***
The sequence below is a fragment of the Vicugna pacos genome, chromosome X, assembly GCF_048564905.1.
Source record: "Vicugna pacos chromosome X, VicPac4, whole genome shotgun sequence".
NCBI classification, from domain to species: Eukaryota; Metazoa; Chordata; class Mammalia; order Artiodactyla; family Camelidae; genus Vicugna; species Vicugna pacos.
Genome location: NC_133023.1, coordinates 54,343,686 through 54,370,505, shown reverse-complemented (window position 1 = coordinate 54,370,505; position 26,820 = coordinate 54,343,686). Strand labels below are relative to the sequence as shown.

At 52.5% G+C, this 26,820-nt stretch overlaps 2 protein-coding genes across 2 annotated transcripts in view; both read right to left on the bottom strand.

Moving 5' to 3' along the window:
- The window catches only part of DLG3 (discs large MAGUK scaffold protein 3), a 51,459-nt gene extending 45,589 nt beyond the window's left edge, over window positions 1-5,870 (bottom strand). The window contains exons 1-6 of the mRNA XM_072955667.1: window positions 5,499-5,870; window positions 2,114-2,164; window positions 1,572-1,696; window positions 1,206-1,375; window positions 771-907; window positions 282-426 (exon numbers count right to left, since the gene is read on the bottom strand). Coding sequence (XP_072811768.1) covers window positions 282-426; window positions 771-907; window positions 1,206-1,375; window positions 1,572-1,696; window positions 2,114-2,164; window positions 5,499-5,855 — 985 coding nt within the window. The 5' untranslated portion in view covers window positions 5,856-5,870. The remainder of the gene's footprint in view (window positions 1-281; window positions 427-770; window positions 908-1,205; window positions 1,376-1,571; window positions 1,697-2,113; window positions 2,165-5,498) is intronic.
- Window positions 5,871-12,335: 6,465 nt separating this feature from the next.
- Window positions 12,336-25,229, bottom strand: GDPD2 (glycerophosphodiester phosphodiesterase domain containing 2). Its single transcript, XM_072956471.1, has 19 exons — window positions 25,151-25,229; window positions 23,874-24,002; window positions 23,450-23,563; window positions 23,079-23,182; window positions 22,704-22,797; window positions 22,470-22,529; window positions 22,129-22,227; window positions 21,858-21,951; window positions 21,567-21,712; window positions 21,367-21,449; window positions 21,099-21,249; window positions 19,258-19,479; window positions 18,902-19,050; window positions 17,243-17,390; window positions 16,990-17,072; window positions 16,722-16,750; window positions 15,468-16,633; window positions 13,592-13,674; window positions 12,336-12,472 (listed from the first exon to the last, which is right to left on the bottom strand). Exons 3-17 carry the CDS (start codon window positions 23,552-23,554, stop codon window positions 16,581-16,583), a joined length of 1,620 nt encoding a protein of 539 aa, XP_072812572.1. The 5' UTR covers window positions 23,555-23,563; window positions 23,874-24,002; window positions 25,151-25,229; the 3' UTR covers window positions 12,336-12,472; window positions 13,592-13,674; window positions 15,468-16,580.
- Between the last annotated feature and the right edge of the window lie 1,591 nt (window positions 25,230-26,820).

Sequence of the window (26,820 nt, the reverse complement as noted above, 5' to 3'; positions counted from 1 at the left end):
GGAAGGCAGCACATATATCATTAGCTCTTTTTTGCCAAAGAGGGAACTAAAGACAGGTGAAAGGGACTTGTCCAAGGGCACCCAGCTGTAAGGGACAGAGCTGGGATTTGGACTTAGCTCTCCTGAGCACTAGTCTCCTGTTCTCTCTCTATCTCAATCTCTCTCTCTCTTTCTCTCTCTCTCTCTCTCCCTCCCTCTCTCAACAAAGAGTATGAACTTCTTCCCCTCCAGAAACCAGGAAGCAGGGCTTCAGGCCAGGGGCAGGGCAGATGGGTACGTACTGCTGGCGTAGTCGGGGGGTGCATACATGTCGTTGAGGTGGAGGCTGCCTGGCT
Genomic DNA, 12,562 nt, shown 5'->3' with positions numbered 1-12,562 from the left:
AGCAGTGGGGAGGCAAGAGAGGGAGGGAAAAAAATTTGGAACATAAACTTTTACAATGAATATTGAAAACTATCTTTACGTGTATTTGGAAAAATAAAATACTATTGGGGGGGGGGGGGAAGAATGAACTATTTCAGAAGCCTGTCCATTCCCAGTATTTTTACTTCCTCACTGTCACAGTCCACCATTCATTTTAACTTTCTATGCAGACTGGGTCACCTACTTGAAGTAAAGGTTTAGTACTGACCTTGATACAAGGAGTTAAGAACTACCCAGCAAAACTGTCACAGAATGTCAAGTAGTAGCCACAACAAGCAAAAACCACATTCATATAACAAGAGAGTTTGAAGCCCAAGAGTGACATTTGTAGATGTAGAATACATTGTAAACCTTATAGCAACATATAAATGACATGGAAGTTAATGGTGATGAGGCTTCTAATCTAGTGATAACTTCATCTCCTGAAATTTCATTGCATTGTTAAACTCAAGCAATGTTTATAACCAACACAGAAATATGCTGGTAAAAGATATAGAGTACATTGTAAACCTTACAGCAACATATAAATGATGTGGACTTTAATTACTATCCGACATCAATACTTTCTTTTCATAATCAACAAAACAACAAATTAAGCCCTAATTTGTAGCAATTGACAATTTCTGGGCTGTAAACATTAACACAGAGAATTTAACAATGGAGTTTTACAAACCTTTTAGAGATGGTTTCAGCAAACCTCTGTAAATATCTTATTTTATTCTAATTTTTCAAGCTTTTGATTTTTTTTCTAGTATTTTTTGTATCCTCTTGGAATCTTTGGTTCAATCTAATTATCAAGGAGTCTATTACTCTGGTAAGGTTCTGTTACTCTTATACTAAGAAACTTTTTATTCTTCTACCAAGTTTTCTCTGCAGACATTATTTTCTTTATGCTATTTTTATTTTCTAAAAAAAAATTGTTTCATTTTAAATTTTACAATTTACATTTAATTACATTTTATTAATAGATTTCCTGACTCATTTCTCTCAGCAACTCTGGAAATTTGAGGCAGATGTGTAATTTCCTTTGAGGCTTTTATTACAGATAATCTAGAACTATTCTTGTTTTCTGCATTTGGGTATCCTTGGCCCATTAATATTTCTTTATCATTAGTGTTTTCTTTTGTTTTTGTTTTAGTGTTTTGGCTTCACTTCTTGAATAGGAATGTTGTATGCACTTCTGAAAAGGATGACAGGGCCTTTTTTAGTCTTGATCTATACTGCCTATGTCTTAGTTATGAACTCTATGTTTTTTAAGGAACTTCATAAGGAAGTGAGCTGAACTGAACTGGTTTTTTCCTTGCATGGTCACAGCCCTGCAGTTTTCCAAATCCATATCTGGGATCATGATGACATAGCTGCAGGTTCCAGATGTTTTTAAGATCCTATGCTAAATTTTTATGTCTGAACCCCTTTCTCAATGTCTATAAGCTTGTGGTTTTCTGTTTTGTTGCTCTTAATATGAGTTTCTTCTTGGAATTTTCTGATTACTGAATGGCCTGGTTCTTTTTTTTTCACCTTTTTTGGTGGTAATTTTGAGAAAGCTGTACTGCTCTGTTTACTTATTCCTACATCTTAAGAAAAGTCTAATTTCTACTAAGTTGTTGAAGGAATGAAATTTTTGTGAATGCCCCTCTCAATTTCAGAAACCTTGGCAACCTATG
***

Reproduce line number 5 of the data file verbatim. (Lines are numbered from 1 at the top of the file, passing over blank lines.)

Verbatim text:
At 52.5% G+C, this 26,820-nt stretch overlaps 2 protein-coding genes across 2 annotated transcripts in view; both read right to left on the bottom strand.